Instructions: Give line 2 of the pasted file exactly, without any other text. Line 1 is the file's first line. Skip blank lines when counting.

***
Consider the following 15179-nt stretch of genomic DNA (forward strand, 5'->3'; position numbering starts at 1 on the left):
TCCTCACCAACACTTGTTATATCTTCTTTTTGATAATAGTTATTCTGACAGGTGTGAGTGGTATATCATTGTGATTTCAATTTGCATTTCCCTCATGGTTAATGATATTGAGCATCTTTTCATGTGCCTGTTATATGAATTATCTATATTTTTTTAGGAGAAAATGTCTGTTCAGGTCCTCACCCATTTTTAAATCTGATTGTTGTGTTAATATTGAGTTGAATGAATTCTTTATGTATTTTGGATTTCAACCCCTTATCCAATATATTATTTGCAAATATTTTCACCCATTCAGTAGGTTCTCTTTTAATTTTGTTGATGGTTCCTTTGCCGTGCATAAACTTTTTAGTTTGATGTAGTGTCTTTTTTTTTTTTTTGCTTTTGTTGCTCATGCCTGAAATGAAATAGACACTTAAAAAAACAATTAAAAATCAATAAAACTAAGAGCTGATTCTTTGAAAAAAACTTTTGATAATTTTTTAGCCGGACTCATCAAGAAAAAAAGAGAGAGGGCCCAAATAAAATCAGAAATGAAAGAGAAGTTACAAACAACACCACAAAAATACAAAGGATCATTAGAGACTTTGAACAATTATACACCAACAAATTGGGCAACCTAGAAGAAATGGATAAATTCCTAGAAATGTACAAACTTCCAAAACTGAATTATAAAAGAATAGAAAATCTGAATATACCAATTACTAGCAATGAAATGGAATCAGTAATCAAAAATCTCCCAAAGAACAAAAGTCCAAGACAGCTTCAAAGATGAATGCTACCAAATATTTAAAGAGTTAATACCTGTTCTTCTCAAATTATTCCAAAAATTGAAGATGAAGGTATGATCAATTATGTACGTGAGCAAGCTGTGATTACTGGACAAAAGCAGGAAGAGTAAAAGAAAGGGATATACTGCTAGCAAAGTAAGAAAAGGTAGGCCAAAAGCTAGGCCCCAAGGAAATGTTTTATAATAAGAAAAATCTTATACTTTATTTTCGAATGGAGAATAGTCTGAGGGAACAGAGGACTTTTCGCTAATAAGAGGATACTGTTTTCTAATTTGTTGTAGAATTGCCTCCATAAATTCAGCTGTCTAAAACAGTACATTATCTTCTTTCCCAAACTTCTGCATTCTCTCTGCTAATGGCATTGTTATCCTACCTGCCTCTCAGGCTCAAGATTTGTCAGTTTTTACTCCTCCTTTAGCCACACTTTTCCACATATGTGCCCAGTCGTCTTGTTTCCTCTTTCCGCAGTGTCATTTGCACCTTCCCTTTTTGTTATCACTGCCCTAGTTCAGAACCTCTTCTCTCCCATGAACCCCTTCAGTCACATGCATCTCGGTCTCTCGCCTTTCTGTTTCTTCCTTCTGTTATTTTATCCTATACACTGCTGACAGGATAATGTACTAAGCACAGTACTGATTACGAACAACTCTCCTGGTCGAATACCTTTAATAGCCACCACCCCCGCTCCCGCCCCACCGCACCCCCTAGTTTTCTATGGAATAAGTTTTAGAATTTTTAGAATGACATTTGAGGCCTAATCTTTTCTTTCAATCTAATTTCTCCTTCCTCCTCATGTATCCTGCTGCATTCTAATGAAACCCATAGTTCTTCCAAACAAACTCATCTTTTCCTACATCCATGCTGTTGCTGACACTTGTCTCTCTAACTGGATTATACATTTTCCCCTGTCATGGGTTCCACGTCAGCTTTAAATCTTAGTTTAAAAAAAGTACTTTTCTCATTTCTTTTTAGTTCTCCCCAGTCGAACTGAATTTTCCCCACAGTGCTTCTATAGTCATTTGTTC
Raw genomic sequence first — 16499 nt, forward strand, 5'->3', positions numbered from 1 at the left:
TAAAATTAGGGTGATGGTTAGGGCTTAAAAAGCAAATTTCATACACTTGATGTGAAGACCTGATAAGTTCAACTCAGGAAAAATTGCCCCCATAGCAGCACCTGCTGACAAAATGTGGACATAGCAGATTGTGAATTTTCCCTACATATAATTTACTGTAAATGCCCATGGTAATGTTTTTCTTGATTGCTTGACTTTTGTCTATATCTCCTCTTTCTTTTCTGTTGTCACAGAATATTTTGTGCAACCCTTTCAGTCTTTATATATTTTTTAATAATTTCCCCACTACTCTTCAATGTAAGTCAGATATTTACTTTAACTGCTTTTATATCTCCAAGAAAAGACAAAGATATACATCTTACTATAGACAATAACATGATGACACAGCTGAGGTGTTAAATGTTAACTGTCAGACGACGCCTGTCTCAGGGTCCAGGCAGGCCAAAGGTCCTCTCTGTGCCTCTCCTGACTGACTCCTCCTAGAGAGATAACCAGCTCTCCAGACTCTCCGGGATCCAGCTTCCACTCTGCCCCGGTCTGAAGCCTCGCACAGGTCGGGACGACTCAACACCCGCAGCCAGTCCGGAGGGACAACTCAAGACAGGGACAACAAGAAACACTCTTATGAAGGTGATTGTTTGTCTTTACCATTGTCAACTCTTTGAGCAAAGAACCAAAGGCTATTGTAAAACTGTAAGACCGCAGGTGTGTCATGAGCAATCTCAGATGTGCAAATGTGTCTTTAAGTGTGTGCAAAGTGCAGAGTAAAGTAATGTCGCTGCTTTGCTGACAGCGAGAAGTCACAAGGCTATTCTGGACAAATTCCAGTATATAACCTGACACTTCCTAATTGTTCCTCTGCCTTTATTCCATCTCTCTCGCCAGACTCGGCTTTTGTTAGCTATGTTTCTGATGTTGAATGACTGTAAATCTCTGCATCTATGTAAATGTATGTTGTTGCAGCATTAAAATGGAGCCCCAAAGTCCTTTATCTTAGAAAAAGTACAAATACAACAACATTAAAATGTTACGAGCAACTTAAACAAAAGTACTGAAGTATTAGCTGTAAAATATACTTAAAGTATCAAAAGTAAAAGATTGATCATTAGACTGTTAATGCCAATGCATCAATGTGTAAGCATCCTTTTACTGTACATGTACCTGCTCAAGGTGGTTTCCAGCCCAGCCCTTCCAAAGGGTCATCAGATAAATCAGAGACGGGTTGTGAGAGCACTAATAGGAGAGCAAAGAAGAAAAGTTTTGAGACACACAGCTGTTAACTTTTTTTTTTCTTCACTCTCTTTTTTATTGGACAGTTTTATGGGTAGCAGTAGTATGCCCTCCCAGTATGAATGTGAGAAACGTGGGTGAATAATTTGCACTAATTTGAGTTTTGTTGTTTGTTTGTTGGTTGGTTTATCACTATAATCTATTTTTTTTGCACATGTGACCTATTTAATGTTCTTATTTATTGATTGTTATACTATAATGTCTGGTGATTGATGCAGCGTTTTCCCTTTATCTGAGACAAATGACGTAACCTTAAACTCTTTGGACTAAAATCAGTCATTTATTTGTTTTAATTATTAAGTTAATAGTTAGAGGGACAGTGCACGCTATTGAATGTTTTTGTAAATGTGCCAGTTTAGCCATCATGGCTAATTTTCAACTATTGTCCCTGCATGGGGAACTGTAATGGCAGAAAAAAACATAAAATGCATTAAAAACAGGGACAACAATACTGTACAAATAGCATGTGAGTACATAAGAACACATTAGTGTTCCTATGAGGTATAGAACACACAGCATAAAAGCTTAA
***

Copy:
TCCTCACCAACACTTGTTATATCTTCTTTTTGATAATAGTTATTCTGACAGGTGTGAGTGGTATATCATTGTGATTTCAATTTGCATTTCCCTCATGGTTAATGATATTGAGCATCTTTTCATGTGCCTGTTATATGAATTATCTATATTTTTTTAGGAGAAAATGTCTGTTCAGGTCCTCACCCATTTTTAAATCTGATTGTTGTGTTAATATTGAGTTGAATGAATTCTTTATGTATTTTGGATTTCAACCCCTTATCCAATATATTATTTGCAAATATTTTCACCCATTCAGTAGGTTCTCTTTTAATTTTGTTGATGGTTCCTTTGCCGTGCATAAACTTTTTAGTTTGATGTAGTGTCTTTTTTTTTTTTTTGCTTTTGTTGCTCATGCCTGAAATGAAATAGACACTTAAAAAAACAATTAAAAATCAATAAAACTAAGAGCTGATTCTTTGAAAAAAACTTTTGATAATTTTTTAGCCGGACTCATCAAGAAAAAAAGAGAGAGGGCCCAAATAAAATCAGAAATGAAAGAGAAGTTACAAACAACACCACAAAAATACAAAGGATCATTAGAGACTTTGAACAATTATACACCAACAAATTGGGCAACCTAGAAGAAATGGATAAATTCCTAGAAATGTACAAACTTCCAAAACTGAATTATAAAAGAATAGAAAATCTGAATATACCAATTACTAGCAATGAAATGGAATCAGTAATCAAAAATCTCCCAAAGAACAAAAGTCCAAGACAGCTTCAAAGATGAATGCTACCAAATATTTAAAGAGTTAATACCTGTTCTTCTCAAATTATTCCAAAAATTGAAGATGAAGGTATGATCAATTATGTACGTGAGCAAGCTGTGATTACTGGACAAAAGCAGGAAGAGTAAAAGAAAGGGATATACTGCTAGCAAAGTAAGAAAAGGTAGGCCAAAAGCTAGGCCCCAAGGAAATGTTTTATAATAAGAAAAATCTTATACTTTATTTTCGAATGGAGAATAGTCTGAGGGAACAGAGGACTTTTCGCTAATAAGAGGATACTGTTTTCTAATTTGTTGTAGAATTGCCTCCATAAATTCAGCTGTCTAAAACAGTACATTATCTTCTTTCCCAAACTTCTGCATTCTCTCTGCTAATGGCATTGTTATCCTACCTGCCTCTCAGGCTCAAGATTTGTCAGTTTTTACTCCTCCTTTAGCCACACTTTTCCACATATGTGCCCAGTCGTCTTGTTTCCTCTTTCCGCAGTGTCATTTGCACCTTCCCTTTTTGTTATCACTGCCCTAGTTCAGAACCTCTTCTCTCCCATGAACCCCTTCAGTCACATGCATCTCGGTCTCTCGCCTTTCTGTTTCTTCCTTCTGTTATTTTATCCTATACACTGCTGACAGGATAATGTACTAAGCACAGTACTGATTACGAACAACTCTCCTGGTCGAATACCTTTAATAGCCACCACCCCCGCTCCCGCCCCACCGCACCCCCTAGTTTTCTATGGAATAAGTTTTAGAATTTTTAGAATGACATTTGAGGCCTAATCTTTTCTTTCAATCTAATTTCTCCTTCCTCCTCATGTATCCTGCTGCATTCTAATGAAACCCATAGTTCTTCCAAACAAACTCATCTTTTCCTACATCCATGCTGTTGCTGACACTTGTCTCTCTAACTGGATTATACATTTTCCCCTGTCATGGGTTCCACGTCAGCTTTAAATCTTAGTTTAAAAAAAGTACTTTTCTCATTTCTTTTTAGTTCTCCCCAGTCGAACTGAATTTTCCCCACAGTGCTTCTATAGTCATTTGTTC